'The Scotch' (1880) by Friedrich Nietzsche
When a man does what his social circumstances are inimical to, he is shunned. When he perpetrates what he is inimical to, he shuns himself. The tale of latter-day Scotchmen, under the vice-thumb of Calvin.
As with all exhausted cultures, the Scotch “people” exist as a negation: not being Englishmen. The whole national temperament arises from inversion.
The product of the land, that which has the semblance of culture, is ever at odds with their predominating spirit: philistinism. The Scotch spirit is self-arresting, and it strives impressively to paint itself as an EGALITARIAN attitude. Their pudeur is spiritual even as their demotic register is immodest and primitive. Authoritarian égalité.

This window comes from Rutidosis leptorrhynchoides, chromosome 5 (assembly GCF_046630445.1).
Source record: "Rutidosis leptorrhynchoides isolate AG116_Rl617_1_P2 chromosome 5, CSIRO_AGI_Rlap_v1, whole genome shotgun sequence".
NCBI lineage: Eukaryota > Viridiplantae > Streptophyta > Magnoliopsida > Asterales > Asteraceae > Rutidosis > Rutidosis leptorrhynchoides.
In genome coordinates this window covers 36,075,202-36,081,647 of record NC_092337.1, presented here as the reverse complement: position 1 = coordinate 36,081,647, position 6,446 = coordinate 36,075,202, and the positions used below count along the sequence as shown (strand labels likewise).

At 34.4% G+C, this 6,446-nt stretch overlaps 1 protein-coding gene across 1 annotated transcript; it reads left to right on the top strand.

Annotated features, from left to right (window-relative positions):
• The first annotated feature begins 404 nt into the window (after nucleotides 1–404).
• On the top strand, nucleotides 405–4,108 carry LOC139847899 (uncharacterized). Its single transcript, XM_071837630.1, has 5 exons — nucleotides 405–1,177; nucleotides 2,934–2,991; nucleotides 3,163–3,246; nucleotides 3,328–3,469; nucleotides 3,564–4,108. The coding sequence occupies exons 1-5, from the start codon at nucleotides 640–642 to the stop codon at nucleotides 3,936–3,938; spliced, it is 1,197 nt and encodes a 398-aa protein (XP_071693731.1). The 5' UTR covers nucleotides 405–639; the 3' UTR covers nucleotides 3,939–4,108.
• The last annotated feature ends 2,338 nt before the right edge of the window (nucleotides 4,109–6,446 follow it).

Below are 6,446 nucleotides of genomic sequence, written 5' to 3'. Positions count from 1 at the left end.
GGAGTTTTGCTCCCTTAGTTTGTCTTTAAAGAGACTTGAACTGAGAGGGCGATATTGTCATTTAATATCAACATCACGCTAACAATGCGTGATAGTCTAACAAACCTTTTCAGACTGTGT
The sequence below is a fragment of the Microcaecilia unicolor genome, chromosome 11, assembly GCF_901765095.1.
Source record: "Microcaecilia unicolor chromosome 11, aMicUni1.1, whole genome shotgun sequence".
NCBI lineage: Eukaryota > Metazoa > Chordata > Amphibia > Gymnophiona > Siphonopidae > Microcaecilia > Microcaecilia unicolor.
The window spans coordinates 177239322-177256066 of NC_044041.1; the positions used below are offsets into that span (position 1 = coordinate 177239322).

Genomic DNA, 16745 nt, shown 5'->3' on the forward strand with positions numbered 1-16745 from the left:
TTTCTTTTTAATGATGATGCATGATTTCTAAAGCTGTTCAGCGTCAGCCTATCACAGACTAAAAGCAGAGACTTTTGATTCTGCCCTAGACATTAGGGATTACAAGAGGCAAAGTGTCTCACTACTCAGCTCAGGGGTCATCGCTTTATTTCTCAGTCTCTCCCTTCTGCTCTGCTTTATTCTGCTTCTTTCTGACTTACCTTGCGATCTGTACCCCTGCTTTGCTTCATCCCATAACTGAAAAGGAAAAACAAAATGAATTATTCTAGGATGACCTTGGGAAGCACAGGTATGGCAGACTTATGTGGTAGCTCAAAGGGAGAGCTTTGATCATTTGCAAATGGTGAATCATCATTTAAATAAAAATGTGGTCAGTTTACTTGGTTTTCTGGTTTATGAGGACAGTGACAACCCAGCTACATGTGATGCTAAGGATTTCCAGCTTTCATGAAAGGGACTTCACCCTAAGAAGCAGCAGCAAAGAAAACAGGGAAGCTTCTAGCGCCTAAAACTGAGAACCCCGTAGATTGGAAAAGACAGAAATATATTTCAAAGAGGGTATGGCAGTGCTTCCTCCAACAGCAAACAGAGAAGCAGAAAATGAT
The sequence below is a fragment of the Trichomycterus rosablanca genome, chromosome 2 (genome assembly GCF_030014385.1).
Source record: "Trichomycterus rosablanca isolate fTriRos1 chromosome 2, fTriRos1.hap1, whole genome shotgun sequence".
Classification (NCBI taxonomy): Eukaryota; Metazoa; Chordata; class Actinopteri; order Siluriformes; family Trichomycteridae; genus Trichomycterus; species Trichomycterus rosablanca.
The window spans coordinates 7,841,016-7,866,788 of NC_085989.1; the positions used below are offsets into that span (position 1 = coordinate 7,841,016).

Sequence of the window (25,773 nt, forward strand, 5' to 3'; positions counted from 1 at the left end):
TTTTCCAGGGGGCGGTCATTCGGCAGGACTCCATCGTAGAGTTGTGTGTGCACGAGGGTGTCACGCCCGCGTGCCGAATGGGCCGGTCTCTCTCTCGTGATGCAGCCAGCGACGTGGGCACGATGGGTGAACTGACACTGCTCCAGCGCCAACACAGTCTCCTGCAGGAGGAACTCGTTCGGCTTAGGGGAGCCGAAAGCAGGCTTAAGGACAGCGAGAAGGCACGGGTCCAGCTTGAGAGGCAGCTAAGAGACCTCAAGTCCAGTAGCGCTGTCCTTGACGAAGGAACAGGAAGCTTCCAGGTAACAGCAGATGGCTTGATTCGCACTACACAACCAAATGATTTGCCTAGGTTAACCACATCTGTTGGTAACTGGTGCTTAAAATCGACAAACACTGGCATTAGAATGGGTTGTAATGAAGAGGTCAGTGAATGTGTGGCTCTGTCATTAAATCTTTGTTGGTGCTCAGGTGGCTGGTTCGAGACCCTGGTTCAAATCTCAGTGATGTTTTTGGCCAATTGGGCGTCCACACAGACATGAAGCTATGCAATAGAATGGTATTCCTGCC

The Scot seethes with hatred of ambition. In the manner of the Jacobite rebels of last century, every other imagines himself a noble in unlucky exile from a true Scotland where the masters are dead. In this way they slander their own heroes, those doomed fools of the voyage south; those were at least men of conviction (however dim and servile).
They have not even a false prophet, like our Wagner. Who might be the prophetaster? Mill?
There is nothing specially degenerate about them; Europe swims much the same tributaries fouled by church. In Scots one sees the same magnitude of decline as elsewhere – yet, perhaps, in their good Europeanism and their advanced nihilism, are grounds for something higher, if only they cast aside their camaraderie with herd animals. Who can say what new slant daylight may lie in grey places?
Tags: philosophy, scotland